The Delegate race is being waged on the same battleground as the senate race, but at a much lower pitch. There is no name calling, no long-standing rivalry. In fact, Pitkin worked on Devlin's campaign for a while before deciding to run herself.
"I think it's fair to say this has been a fairly low-key race," Devlin said. "We feel like we're very well organized."
Most insiders agree that Devlin, perhaps more than any other candidate in the district, can afford to be low key. He is considered likely to win reelection.
Ryan, 41, a teacher at Prince George's Community College, and McCarthy, 35, both have less exposure and are therefore more vulnerable.
"I think the thing you have to remember is that Gerry Devlin is really the only incumbent in this race," Pilski said. "Everyone else is more or less starting even. Ryan hasn't even cast a vote in the house yet, just like the rest of us."
Pilski, mayor of a municipality for 16 years, is trying to portray himself as the man best equipped to represent the 24th.
The three cities of Bowie, Greenbelt and Upper Marlboro make up the major population centers in the district. Between the cities are large stretches of farm and park land. Thus, in a district dominated by city dwellers, there is still a great deal of open space. As a result the district population is growing, developing at a fairly rapid pace.
As in all districts throughout the state, especially those with lots of homeowners - like the 24th - the big issue is property taxes. The insiders say the tax relief program passed by the legislature this year was a step in the right direction. Outsiders call the program negligible in its practical effect.
If the delegate race does not figure to go beyond the two central issues - organization vs. independents and property taxes - the Green-Conroy race figures to continue to be a name-calling, all-out war.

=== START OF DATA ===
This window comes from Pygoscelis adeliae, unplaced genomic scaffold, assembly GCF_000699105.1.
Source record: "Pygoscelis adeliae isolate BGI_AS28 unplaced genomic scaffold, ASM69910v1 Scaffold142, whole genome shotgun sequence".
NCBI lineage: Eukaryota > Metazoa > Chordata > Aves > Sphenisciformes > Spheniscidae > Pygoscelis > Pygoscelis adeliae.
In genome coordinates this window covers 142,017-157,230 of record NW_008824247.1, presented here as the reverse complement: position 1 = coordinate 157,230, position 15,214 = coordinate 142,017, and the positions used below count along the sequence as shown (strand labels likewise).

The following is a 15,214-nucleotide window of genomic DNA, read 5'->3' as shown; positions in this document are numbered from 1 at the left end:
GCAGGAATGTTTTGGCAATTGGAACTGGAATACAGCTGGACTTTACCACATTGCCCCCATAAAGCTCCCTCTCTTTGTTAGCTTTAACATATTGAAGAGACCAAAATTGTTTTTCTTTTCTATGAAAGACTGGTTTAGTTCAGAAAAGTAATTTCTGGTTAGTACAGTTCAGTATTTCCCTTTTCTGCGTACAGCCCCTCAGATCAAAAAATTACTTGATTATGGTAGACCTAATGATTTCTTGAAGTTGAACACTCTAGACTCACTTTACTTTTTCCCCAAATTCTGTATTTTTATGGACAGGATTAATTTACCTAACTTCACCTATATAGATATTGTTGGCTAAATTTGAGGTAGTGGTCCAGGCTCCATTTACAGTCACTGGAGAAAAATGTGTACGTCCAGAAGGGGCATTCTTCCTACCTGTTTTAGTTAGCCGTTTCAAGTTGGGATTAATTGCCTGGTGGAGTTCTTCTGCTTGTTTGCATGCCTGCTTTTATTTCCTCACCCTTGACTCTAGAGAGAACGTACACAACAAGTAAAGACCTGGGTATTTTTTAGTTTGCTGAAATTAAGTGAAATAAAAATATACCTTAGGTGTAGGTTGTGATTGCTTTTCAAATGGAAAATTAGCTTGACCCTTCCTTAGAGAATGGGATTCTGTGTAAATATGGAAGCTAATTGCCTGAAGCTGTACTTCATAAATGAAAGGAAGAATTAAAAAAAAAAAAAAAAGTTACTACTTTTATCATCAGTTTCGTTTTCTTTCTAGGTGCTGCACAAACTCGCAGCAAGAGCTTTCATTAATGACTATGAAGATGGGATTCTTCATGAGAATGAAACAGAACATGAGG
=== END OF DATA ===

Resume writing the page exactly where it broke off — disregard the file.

"Organization dominance is especially bad in this particular district," Green said. "People like Ed are completely dominated by the machine.It's that kind of politics that have caused people in Maryland to lose confidence in government. That fact underlines all the issues, the loss of confidence among the people in this state.
"I'm not controlled by the machine," Green said. "I'm not into political cronyism. I want to get into the senate because I can be more effective there.
"My candidacy gives the people a clear choice between the old and the new. We don't have any endorsements but we're working very hard. I'm extremely encouraged."
Conroy claims that given that clear choice, people are going to vote for him "in a landslide. Out door-knocking, I'm getting a clear impression that people are being polite to Leo but they're going to vote for me," Conroy said.
The two men agree on one thing. Both say they are "running on a record." Conroy's record is longer but on major issues the two men - except on capital punishment, for which Conroy voted - have tended to vote alike.
"We vote alike on about 90 percent of the issues," Conroy said. "We've voted differently on lots of bills," Green countered. "Let's look at the record . . ."
And the battle goes on.